As the Gulf states get pummeled by intense hurricanes and California burns in record-breaking wildfires, many in regions like these have contemplated moving to places projected to fare better in the face of the climate crisis. The ability to work from home, indefinitely for some, has also inspired interest in relocation away from expensive cities like San Francisco and New York that are vulnerable to climate disasters, reported SF Gate.
“We lived in Oakland where we owned a home for over 20 years. The natural and man-made disasters got to be too much for us,” Rita Liberati explained to SF Gate after her move to central New York. “My partner is retired, but my employer gave the OK for me to work remotely for which I’m grateful.”
A closer look, though, reveals a disheartening answer to the question of where can you move to be safe from the effects of the climate crisis. Hint: it’s basically nowhere.
In a “Dear Abby” style advice column tackling that exact question, Grist called the impulse to flee to avoid climate disruptions “reasonable” because “climate change rivals nuclear war for the greatest threat to human life in the history of our species’ existence. Every survival instinct we’ve cultivated to date should, understandably, make us want to get away from it.”
According to Fast Company, the risk is not the same everywhere, and some places will suffer more extreme impacts from the climate crisis. Miami, for example, already floods with high tides. By 2060, 60% of the city will suffer chronic flooding; by 2100, that number jumps to 90%, Fast Company reported. In Alaska, some residents have already been forced to relocate because melting permafrost and erosion have caused parts of their village to wash away into the sea, reported Yale Climate Connections.
Jesse Keenan, a Harvard climate adaptation specialist, suggested the Upper Midwest and parts of Minnesota as more comfortable locales in the face of the climate crisis because they are rural, wooded, Northern and stocked with fresh water, the Grist reported. Keenan quickly followed up saying that if everyone moved there, those “climate strongholds” would be quickly overrun and overtaxed. Another Grist article also noted that those regions would suffer crop diseases, pests and algal blooms in the Great Lakes because of climate change.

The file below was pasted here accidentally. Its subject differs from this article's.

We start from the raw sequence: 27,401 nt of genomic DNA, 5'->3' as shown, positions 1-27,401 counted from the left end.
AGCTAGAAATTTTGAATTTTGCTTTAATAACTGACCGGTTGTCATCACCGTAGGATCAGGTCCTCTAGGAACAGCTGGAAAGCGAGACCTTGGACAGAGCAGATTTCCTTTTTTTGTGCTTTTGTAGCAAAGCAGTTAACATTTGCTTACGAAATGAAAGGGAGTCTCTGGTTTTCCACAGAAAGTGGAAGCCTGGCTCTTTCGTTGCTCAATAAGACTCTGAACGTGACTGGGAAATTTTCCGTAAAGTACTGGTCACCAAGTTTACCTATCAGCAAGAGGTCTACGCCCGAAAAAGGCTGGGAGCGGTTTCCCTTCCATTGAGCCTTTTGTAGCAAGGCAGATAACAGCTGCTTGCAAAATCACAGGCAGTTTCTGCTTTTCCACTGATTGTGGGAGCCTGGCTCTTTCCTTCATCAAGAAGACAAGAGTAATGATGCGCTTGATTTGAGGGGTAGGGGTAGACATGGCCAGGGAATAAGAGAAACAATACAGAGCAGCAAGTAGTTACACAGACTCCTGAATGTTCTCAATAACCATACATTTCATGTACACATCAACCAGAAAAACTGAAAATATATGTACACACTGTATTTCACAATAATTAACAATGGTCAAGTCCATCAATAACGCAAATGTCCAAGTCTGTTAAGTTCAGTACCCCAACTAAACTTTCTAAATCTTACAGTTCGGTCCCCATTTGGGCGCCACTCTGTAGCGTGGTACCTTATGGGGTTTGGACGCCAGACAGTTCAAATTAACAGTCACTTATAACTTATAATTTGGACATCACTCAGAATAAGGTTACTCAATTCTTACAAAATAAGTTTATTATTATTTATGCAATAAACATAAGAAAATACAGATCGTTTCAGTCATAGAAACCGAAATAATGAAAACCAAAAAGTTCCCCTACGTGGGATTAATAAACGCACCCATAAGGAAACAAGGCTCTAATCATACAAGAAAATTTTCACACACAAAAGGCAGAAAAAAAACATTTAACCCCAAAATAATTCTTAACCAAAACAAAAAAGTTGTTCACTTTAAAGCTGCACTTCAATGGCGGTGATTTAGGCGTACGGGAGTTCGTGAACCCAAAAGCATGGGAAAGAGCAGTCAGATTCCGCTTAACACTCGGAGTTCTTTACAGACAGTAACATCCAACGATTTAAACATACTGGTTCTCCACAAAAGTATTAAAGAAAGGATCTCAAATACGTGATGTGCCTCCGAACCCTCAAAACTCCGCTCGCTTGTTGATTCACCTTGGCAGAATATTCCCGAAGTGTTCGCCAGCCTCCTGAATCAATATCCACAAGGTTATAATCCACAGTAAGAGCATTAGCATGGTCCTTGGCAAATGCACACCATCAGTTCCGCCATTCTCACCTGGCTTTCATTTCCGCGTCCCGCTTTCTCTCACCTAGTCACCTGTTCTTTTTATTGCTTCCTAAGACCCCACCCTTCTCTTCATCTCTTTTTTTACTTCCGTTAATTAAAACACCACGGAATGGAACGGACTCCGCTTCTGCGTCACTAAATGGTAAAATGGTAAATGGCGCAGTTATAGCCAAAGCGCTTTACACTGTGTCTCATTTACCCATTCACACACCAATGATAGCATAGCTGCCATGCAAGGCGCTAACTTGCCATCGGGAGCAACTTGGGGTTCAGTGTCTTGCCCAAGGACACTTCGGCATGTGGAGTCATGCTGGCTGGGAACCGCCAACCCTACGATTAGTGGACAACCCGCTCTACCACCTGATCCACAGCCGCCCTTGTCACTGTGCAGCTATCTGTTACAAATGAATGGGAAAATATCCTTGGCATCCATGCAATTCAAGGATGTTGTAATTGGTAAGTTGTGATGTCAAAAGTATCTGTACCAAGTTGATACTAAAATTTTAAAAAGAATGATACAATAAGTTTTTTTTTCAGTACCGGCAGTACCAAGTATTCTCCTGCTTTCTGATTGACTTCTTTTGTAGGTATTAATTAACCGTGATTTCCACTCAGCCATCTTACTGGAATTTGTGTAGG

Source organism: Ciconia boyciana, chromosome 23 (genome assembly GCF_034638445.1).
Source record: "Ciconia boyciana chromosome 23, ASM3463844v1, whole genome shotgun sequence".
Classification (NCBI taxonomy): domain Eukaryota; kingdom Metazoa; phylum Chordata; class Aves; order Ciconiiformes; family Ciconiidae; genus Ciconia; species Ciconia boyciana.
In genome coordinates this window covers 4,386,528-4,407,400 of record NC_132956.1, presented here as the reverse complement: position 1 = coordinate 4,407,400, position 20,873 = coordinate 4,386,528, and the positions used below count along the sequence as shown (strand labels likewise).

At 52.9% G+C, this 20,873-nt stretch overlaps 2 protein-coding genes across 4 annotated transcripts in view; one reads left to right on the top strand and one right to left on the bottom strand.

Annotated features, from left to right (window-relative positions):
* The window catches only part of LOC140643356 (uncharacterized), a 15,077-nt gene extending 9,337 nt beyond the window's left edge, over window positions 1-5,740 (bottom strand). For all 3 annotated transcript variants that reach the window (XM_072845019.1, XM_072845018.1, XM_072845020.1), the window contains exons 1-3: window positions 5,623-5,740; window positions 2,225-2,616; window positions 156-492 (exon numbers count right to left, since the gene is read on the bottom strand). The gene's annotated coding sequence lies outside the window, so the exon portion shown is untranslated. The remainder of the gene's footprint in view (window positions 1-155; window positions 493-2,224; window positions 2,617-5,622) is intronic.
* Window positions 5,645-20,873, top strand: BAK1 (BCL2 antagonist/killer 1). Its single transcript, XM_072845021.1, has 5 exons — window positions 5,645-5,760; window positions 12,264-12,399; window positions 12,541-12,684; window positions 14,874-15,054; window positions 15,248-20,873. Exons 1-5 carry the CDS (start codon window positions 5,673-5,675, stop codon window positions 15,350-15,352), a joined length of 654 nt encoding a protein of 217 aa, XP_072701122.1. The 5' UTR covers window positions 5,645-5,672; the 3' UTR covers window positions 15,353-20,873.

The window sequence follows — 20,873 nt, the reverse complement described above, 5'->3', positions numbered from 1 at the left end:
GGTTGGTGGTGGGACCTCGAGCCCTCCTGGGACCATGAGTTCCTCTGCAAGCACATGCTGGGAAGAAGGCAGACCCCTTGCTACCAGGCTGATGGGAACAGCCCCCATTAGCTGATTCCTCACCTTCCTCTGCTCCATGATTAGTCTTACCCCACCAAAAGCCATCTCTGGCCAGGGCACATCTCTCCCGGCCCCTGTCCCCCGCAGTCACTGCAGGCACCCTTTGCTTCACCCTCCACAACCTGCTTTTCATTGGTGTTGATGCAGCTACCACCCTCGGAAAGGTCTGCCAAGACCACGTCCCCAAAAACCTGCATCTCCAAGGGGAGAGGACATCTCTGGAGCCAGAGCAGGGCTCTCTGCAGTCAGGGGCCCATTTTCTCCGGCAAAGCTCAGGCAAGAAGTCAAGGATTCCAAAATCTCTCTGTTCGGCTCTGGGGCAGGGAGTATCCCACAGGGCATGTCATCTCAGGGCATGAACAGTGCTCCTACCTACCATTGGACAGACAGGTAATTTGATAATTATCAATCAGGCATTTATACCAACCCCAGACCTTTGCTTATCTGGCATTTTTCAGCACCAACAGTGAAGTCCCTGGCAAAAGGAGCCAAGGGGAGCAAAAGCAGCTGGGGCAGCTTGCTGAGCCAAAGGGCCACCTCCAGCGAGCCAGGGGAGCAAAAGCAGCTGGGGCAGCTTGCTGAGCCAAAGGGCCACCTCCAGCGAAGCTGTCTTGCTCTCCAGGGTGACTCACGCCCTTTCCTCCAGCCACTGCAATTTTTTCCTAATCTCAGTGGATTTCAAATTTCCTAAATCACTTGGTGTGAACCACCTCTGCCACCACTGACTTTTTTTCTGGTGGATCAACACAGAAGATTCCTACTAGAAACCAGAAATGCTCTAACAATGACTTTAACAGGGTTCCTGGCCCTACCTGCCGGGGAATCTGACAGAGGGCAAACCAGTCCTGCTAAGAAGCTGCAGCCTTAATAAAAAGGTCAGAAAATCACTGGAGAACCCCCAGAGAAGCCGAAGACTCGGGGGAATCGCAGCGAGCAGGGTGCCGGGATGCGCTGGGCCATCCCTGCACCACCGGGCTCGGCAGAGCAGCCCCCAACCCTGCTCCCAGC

Dave Anderson bought a 70-acre ranch in Oregon as a “Plan B” escape property for his family if their homes in Houston ever became uninhabitable, reported the New York Times.
I’m no doomsday prepper,” he told the Times. “That said, we intentionally purchased a relatively remote property well above sea level, with ample water and wildlife, with the expectation that the property would survive for generations of family use.”
While his property sounds relatively safe, according to Grist, Oregon itself is under a consistent threat of wildfires, scarce fresh water sources, and big earthquakes.
“There’s nowhere you can hide. I think you need to come to terms with what you think you’re running from,” Keenan told Grist.
Tellingly, the second Grist article broke down what climate change is predicted to change in the U.S. region by region and found no place was fully “safe.” From more extremely hot nights and invasive lionfish in the Southeast, to worse storms and dwindling freshwater supplies in Hawaii and Puerto Rico, to more fires and droughts along the entire West Coast, the picture is bleak in different degrees and different ways anywhere you look, the report said.
Inequity also is a complicating concern, with many people “too poor to move,” Keenan told Fast Company. “Climate change is going to make the problem much more profound. What I’m concerned with … is not necessarily where people are going to move, but who’s going to be trapped.”
Fast Company and Yale also noted the difficulties with relocating — finding a new sense of community, social circles and rootedness, all of which are “survival mechanisms” that help in the face of emergencies like climate disasters.
Instead of the somewhat futile effort to escape climate change by moving, some experts are advocating instead for increased investments in climate resilience where people already live, Yale reported. The news report also listed resources for U.S.-based readers to look up everything from how many increased hot days a region will experience to how climate change will affect air quality, and suggested getting involved with local resiliency planning.
“So before you pack your bags, first make sure you understand the expected consequences of climate change where you live now. Do those risks outweigh the cost of leaving behind friends, neighbors, family, and professional contacts?” the report queried.
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